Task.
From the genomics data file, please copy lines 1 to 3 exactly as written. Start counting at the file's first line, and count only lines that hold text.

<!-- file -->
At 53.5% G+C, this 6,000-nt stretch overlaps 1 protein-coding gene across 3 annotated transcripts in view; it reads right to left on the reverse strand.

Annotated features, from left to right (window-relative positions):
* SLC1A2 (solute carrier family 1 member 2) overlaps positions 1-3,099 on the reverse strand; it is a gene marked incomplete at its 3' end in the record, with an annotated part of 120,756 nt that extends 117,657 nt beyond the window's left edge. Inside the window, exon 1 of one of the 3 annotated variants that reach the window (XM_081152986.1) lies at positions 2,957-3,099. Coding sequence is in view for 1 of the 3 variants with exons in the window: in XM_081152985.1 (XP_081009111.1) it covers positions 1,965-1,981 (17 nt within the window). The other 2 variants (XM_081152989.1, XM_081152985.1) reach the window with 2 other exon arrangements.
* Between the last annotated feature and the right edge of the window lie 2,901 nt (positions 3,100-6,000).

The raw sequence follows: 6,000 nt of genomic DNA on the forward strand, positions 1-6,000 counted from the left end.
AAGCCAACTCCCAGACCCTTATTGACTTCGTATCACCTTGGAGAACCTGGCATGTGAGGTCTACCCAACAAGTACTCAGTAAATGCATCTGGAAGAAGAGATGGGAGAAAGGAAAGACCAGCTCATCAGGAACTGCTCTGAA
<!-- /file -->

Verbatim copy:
At 53.5% G+C, this 6,000-nt stretch overlaps 1 protein-coding gene across 3 annotated transcripts in view; it reads right to left on the reverse strand.

Annotated features, from left to right (window-relative positions):
* SLC1A2 (solute carrier family 1 member 2) overlaps positions 1-3,099 on the reverse strand; it is a gene marked incomplete at its 3' end in the record, with an annotated part of 120,756 nt that extends 117,657 nt beyond the window's left edge. Inside the window, exon 1 of one of the 3 annotated variants that reach the window (XM_081152986.1) lies at positions 2,957-3,099. Coding sequence is in view for 1 of the 3 variants with exons in the window: in XM_081152985.1 (XP_081009111.1) it covers positions 1,965-1,981 (17 nt within the window). The other 2 variants (XM_081152989.1, XM_081152985.1) reach the window with 2 other exon arrangements.